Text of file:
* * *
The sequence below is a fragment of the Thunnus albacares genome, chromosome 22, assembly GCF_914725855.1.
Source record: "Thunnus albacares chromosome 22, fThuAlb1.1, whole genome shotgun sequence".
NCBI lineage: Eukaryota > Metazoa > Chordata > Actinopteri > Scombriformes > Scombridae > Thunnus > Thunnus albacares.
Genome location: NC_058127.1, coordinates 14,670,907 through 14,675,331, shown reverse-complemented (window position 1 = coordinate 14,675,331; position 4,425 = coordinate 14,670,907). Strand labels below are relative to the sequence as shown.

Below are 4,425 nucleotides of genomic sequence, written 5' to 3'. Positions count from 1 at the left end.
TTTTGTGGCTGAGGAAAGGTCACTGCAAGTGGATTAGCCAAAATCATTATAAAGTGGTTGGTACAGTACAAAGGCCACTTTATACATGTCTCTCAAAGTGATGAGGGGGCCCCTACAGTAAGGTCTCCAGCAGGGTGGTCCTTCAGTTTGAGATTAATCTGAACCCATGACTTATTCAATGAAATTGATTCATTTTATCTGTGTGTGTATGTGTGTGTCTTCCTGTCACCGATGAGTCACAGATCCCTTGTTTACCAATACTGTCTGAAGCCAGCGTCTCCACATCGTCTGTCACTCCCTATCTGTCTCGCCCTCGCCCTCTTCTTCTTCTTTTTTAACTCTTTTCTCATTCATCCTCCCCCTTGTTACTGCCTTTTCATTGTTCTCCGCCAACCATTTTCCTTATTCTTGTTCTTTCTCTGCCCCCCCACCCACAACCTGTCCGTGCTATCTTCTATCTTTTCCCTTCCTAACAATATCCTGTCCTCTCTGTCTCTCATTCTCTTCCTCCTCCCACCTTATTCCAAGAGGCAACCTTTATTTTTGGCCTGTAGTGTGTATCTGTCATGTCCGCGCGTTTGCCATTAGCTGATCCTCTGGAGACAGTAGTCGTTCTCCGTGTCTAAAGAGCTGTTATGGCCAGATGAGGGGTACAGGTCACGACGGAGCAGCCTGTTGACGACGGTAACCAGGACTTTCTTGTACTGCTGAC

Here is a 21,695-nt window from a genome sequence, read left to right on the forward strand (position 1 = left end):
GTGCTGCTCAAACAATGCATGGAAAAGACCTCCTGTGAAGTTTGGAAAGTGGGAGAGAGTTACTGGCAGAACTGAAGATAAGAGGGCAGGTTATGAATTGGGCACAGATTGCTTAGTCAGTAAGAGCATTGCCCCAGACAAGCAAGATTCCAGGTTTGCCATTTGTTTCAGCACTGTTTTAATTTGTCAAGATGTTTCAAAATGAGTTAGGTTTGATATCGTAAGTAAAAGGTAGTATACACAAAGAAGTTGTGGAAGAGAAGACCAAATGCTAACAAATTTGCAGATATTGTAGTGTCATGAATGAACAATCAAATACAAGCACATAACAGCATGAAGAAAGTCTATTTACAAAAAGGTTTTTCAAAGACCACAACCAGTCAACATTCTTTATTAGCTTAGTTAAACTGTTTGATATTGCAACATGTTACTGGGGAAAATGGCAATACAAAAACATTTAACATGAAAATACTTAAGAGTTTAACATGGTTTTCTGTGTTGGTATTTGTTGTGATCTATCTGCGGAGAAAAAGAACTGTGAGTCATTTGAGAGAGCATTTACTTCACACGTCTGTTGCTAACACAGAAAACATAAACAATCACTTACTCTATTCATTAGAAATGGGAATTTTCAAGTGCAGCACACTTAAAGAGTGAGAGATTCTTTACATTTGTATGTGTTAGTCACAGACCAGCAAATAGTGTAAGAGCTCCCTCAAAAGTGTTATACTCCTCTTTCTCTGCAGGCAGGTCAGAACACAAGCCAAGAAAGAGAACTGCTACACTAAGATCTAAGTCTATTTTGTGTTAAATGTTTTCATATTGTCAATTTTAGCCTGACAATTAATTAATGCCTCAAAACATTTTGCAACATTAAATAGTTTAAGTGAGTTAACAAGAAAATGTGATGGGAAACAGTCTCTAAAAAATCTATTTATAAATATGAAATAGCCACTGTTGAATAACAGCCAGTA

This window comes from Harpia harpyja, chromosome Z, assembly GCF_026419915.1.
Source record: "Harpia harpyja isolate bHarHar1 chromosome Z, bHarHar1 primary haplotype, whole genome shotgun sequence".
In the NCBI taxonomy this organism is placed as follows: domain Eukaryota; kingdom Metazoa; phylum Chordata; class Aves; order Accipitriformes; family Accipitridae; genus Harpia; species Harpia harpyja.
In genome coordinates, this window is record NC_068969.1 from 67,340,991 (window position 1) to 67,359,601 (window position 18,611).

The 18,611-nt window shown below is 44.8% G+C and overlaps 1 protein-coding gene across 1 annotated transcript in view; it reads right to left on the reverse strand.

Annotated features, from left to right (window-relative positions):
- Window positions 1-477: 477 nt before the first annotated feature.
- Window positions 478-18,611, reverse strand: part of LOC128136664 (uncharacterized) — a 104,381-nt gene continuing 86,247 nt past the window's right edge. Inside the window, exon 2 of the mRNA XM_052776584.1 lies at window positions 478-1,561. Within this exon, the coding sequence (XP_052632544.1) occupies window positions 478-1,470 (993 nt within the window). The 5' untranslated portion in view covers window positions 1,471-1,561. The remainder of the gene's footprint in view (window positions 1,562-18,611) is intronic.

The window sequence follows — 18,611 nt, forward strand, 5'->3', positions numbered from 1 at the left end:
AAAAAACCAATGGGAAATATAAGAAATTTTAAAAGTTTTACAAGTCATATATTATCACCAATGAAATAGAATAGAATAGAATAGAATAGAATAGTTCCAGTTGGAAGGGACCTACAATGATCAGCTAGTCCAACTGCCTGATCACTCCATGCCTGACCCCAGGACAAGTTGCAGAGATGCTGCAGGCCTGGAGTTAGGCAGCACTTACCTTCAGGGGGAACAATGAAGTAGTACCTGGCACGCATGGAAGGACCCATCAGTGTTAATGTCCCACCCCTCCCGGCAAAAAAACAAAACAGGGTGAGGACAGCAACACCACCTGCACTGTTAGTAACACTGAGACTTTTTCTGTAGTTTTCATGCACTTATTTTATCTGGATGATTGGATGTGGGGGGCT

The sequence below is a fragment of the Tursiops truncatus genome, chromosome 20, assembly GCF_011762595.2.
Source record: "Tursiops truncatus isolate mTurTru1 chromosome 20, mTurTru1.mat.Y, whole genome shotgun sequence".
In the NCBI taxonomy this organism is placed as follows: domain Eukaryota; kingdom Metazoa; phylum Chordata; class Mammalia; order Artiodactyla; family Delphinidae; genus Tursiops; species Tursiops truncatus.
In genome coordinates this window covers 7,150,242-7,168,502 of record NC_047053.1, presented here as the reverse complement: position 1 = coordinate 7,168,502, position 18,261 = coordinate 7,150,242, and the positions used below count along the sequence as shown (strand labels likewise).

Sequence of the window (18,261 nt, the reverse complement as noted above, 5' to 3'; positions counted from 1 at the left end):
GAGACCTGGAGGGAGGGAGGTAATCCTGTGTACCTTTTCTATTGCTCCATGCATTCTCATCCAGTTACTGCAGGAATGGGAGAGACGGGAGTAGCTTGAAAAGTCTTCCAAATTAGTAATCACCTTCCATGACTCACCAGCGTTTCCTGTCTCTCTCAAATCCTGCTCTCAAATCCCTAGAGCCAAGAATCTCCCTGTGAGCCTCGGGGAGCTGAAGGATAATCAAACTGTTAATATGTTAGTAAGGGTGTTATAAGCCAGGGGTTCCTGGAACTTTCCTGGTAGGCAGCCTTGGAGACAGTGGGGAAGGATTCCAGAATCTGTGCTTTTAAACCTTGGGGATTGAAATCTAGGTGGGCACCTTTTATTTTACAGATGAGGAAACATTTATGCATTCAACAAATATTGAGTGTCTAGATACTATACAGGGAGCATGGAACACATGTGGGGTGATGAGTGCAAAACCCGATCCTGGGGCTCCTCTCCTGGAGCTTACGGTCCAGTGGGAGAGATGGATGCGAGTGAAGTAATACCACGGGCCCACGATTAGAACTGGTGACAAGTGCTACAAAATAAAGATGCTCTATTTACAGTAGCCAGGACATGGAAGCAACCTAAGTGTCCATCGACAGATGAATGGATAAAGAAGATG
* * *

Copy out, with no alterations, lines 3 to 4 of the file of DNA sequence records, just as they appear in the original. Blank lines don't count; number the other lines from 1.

NCBI lineage: Eukaryota > Metazoa > Chordata > Actinopteri > Scombriformes > Scombridae > Thunnus > Thunnus albacares.
Genome location: NC_058127.1, coordinates 14,670,907 through 14,675,331, shown reverse-complemented (window position 1 = coordinate 14,675,331; position 4,425 = coordinate 14,670,907). Strand labels below are relative to the sequence as shown.